Since becoming a free country in the late 1950s, Malaysia has developed itself as one of Southeast Asia’s most financially prosperous nations. In Malaysia, gambling is a difficult prospect due to the country’s tight gambling rules, which make gaming practically illegal, but there are some alternatives. Here, gambling.com examines the state of play in Malaysia, how online gambling such as mega888 malaysia functions, and the country’s main markets and sports.
‘Popular betting houses’ are illegal in Malaysia, according to the Betting Act of 1953, meaning anybody working as a sports bookmaker or finds betting in one is violating the rules. Certain types of gambling, however, are legal in the country: the Lotteries Act of 1952 requires lotteries to be held, and the Racing Act of 1961 allows horse racing betting, but only at a physical race track. The Genting Highlands Resort (more on that below) is the only other legal gambling location in the world, and even there, Sharia law prohibits Muslims from participating on religious grounds.
However, the legal status of online gambling in Malaysia is less clear. Since the Betting Act has no clear reference to online gambling and no applicable provision has been introduced, the industry remains essentially uncontrolled. The government, on the other hand, does not grant online casino licences and aims to prevent people from accessing international sites by instructing banks not to sanction payments to foreign online casinos.
Internet cafés around the world have become hotspots for illicit online and land-based gaming, and demands for legalization to curb the spread of such crimes have become progressively popular. However, due to the vague laws surrounding internet gaming, many Malaysians gamble online without issue – indeed, some of the world’s largest online bookmakers and casinos, such as 888sport and Mr Green, happily welcome Malaysian players.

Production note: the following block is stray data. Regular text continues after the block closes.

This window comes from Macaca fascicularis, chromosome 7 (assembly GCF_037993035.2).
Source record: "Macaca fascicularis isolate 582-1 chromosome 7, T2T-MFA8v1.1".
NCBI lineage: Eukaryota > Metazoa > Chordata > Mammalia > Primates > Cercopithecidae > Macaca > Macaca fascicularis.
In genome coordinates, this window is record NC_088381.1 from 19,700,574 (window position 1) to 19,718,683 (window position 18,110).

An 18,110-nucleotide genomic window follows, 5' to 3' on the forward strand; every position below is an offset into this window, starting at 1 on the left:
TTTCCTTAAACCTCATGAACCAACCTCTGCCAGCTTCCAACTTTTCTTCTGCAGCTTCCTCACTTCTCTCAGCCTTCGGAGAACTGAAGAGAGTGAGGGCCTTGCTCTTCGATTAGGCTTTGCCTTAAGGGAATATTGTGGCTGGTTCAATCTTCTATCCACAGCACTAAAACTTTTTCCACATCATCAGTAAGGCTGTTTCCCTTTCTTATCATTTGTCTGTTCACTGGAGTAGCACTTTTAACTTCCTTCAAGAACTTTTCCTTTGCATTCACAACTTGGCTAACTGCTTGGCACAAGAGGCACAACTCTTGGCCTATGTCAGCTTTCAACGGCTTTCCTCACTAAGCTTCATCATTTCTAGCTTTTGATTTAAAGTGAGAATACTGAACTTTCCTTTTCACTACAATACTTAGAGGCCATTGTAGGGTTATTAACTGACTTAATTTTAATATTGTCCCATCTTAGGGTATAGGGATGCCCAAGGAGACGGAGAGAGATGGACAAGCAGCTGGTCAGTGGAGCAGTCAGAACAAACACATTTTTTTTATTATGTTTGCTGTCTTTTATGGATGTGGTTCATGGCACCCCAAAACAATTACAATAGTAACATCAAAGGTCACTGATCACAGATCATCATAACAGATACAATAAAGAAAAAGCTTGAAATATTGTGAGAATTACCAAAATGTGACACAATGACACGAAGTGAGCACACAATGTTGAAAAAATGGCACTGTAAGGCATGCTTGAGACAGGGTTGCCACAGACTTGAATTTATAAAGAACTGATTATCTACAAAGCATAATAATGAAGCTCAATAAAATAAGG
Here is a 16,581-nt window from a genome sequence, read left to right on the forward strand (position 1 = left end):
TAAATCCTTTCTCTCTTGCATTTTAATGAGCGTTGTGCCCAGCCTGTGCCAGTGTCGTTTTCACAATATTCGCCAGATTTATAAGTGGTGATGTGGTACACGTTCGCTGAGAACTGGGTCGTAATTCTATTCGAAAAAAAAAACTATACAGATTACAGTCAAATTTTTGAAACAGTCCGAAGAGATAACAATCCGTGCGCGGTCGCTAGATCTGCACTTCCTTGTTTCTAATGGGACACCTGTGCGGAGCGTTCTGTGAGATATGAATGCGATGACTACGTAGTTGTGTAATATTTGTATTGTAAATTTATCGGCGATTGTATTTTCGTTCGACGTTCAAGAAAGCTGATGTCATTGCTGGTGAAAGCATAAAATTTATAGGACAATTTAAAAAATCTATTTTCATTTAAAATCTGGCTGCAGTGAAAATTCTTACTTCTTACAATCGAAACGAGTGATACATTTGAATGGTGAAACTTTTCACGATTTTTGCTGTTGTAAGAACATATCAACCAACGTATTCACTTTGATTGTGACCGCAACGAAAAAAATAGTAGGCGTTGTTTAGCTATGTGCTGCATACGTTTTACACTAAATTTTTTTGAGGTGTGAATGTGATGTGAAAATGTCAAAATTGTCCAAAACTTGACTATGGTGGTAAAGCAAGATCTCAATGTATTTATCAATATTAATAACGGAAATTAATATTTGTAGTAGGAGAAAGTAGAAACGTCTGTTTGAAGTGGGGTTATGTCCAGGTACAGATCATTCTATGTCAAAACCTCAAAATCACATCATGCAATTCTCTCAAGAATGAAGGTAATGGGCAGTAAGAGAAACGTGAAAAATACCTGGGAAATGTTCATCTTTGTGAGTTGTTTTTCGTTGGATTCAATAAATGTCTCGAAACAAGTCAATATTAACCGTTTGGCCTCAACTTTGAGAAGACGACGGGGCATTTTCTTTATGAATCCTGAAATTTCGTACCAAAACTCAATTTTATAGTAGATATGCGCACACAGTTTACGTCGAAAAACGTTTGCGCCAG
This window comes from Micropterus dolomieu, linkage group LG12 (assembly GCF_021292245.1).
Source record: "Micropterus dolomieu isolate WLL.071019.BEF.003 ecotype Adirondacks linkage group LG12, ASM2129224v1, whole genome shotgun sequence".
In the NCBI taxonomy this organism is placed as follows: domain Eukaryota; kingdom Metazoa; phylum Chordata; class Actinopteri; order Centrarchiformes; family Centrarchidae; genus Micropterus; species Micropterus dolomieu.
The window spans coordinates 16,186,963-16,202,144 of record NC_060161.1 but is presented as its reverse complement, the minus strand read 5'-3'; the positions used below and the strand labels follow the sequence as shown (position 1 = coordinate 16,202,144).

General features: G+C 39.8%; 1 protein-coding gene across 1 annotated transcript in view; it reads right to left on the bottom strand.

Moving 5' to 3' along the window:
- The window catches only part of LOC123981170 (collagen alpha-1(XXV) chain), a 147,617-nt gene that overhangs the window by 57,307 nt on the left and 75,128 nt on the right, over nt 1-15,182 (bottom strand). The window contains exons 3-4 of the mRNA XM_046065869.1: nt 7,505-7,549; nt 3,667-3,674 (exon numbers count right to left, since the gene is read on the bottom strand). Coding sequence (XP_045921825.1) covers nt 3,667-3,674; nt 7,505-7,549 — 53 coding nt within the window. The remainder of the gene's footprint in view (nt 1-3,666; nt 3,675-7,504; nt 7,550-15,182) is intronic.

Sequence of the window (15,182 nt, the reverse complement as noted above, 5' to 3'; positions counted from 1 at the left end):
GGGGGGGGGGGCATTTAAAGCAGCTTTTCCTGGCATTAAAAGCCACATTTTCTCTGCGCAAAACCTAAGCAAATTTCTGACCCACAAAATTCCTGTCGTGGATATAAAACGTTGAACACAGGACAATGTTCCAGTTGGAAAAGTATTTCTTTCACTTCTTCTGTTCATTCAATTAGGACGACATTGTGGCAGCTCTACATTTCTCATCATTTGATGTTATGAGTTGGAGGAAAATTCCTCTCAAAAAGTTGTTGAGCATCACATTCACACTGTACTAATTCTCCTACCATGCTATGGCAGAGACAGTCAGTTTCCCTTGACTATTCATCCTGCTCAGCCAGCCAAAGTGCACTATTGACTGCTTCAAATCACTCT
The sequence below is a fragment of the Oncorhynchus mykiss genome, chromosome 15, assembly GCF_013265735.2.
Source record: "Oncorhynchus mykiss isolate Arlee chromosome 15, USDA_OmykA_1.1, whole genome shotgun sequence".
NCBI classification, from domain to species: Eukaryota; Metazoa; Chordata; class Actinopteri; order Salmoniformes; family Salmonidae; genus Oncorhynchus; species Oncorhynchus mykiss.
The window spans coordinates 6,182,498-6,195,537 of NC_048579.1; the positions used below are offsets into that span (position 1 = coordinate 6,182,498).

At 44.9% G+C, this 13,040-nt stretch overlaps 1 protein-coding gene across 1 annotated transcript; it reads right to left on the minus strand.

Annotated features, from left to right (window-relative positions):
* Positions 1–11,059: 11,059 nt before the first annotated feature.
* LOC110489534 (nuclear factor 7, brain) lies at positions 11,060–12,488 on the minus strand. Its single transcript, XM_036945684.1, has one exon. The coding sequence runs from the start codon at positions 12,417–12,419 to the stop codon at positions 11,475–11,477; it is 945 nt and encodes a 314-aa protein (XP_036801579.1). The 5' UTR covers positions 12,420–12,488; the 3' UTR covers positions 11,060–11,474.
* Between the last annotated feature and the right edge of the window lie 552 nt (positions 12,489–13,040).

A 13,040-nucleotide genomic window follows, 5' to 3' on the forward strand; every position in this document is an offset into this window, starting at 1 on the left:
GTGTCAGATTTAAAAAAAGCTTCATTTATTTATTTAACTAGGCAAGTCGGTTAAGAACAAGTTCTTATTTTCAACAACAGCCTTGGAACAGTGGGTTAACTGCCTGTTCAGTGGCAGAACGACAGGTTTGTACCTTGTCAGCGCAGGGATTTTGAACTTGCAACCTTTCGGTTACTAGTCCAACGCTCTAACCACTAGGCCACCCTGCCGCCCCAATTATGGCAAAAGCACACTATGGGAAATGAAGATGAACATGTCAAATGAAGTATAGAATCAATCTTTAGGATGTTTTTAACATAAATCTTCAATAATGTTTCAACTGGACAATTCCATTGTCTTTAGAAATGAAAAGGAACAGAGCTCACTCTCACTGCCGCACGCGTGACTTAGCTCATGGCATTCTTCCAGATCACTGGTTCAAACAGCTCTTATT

Badminton is possibly Malaysia’s most successful sport, but football is the most common sport in the world, with people of all ages participating. Football matches in the country’s domestic Super League, as well as the other European leagues, account for a large portion of the money wagered at online bookmakers (particularly the English Premier League). Non-Muslim people enjoy legal horse racing betting in addition to football betting, and Sports Toto, a 4D (four-digit) lottery operator, has about 680 outlets across the world.
The aforementioned Genting Highlands Resort, which houses the Casino de Genting, is Malaysia’s only legitimate land-based casino. The ‘Fun City Above The Clouds,’ located 6,100 feet above sea level in the Titiwangsa Mountain Range, is unlike any other casino, and its unusual environment makes it a must-see for visitors to the region. Visitors will get there in under an hour by coach from Kuala Lumpur, so it’s not as far away as it seems, and the nearby amusement park and hotels ensure that gamblers won’t be lonely if they want to take a break from the tables.
Of course, not everybody can go to a mountain resort to gamble, and although there are no companies headquartered in Malaysia, there are other online betting solutions based elsewhere. Bet365, which has a bookie and a casino, not only accepts Malaysian participants, but also accepts Malaysian ringgit deposits.
What the future holds for gambling in Malaysia remains to be seen. The country’s dual-system of law – Sharia-governed Syariah Courts for the country’s Muslims (over half of the total population) coexist with secular courts that allow religious freedom – continues to spark debate, with the question of whether the country’s laws should reflect a secular or Islamic viewpoint still being debated. One of the topics at the centre of this controversy is gambling, with the issue of legalisation a hot topic.
Perhaps lawmakers will see the large-scale illegal activity associated with the industry (such as the $1 billion casino racket busted in 2012) and see a sector that requires oversight, but the outlook is far from certain. To learn about making money betting on horse racing, click here.